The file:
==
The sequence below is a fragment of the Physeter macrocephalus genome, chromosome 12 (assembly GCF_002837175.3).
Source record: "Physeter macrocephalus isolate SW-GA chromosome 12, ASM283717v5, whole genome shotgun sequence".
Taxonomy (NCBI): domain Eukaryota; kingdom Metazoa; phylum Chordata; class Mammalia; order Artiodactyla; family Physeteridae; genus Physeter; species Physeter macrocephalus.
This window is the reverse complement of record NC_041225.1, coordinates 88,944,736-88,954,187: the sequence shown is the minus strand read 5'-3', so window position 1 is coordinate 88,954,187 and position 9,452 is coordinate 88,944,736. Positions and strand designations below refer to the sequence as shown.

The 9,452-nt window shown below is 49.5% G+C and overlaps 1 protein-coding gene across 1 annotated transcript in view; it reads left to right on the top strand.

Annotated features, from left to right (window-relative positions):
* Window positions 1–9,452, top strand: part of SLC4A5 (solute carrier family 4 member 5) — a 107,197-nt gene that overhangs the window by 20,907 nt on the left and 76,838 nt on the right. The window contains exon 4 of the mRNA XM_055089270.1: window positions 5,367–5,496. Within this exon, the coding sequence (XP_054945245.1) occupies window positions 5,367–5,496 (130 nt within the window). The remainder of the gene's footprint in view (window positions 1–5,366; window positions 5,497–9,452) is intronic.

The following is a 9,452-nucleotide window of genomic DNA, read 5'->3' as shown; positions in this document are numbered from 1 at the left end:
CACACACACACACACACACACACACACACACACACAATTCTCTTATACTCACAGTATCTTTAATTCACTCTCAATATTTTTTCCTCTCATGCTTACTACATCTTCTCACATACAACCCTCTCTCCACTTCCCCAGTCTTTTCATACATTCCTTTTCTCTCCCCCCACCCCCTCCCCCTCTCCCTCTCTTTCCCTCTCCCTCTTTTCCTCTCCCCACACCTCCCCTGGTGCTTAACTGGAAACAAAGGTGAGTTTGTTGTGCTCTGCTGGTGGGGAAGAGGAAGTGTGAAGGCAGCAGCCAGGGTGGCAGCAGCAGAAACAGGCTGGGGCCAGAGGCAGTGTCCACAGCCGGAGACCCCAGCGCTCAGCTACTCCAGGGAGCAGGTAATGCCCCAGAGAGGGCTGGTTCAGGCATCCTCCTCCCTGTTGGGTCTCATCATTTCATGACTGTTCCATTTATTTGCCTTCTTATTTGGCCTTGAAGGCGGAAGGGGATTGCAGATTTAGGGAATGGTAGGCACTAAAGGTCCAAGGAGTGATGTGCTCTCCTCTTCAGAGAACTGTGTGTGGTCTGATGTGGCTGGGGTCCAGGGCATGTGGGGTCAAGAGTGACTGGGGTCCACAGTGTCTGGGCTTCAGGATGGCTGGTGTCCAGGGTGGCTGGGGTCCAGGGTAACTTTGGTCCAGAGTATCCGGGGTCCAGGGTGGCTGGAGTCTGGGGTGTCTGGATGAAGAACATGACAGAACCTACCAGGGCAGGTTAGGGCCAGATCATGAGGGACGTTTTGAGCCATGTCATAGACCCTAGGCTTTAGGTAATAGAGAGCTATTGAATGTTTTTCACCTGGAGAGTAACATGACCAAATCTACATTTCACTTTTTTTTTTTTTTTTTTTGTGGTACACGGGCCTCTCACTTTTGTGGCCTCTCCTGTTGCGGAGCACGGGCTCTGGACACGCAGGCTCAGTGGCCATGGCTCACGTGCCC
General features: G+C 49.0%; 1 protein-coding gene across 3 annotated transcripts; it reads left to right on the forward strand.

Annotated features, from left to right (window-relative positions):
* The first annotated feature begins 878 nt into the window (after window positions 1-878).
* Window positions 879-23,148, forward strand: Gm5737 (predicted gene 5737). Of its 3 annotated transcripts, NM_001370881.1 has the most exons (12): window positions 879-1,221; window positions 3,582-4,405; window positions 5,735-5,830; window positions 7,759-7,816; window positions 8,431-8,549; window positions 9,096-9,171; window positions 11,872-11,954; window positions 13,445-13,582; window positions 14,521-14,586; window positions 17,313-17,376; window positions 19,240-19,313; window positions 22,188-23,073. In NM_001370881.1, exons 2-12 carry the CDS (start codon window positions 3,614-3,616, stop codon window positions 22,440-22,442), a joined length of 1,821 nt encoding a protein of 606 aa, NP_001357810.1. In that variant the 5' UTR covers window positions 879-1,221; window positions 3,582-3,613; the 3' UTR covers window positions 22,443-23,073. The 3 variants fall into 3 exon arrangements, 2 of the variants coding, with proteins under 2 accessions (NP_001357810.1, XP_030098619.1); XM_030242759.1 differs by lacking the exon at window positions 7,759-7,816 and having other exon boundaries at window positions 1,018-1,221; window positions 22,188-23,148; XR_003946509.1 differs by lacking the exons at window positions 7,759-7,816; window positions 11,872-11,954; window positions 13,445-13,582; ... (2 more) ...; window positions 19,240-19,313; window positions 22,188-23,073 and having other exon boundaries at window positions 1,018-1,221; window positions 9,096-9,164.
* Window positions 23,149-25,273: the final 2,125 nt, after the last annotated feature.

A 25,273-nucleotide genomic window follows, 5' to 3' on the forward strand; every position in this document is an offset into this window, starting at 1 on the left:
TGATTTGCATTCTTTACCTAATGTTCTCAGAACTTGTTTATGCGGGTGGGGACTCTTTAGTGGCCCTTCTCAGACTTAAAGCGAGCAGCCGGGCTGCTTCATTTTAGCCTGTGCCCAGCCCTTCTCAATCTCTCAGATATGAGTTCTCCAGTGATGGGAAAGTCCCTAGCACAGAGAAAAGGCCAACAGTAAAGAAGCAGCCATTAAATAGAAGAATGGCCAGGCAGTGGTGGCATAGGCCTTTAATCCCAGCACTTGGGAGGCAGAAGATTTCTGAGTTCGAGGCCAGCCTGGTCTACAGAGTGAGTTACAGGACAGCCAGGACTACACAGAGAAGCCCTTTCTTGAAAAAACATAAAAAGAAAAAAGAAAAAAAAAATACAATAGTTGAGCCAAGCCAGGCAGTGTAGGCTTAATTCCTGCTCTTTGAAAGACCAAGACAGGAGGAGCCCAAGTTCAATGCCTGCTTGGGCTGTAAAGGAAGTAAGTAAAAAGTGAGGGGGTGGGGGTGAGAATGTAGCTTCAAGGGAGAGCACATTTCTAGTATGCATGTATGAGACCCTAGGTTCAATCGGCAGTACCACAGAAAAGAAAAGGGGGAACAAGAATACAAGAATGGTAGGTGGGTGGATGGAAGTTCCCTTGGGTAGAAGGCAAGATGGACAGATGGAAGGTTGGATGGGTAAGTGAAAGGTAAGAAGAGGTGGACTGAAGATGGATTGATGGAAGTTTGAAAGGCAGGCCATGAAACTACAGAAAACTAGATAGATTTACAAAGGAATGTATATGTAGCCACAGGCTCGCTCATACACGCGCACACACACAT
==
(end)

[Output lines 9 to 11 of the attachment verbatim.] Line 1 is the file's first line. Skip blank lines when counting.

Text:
CACACACACACACACACACACACACACACACACACAATTCTCTTATACTCACAGTATCTTTAATTCACTCTCAATATTTTTTCCTCTCATGCTTACTACATCTTCTCACATACAACCCTCTCTCCACTTCCCCAGTCTTTTCATACATTCCTTTTCTCTCCCCCCACCCCCTCCCCCTCTCCCTCTCTTTCCCTCTCCCTCTTTTCCTCTCCCCACACCTCCCCTGGTGCTTAACTGGAAACAAAGGTGAGTTTGTTGTGCTCTGCTGGTGGGGAAGAGGAAGTGTGAAGGCAGCAGCCAGGGTGGCAGCAGCAGAAACAGGCTGGGGCCAGAGGCAGTGTCCACAGCCGGAGACCCCAGCGCTCAGCTACTCCAGGGAGCAGGTAATGCCCCAGAGAGGGCTGGTTCAGGCATCCTCCTCCCTGTTGGGTCTCATCATTTCATGACTGTTCCATTTATTTGCCTTCTTATTTGGCCTTGAAGGCGGAAGGGGATTGCAGATTTAGGGAATGGTAGGCACTAAAGGTCCAAGGAGTGATGTGCTCTCCTCTTCAGAGAACTGTGTGTGGTCTGATGTGGCTGGGGTCCAGGGCATGTGGGGTCAAGAGTGACTGGGGTCCACAGTGTCTGGGCTTCAGGATGGCTGGTGTCCAGGGTGGCTGGGGTCCAGGGTAACTTTGGTCCAGAGTATCCGGGGTCCAGGGTGGCTGGAGTCTGGGGTGTCTGGATGAAGAACATGACAGAACCTACCAGGGCAGGTTAGGGCCAGATCATGAGGGACGTTTTGAGCCATGTCATAGACCCTAGGCTTTAGGTAATAGAGAGCTATTGAATGTTTTTCACCTGGAGAGTAACATGACCAAATCTACATTTCACTTTTTTTTTTTTTTTTTTTGTGGTACACGGGCCTCTCACTTTTGTGGCCTCTCCTGTTGCGGAGCACGGGCTCTGGACACGCAGGCTCAGTGGCCATGGCTCACGTGCCC
General features: G+C 49.0%; 1 protein-coding gene across 3 annotated transcripts; it reads left to right on the forward strand.

Annotated features, from left to right (window-relative positions):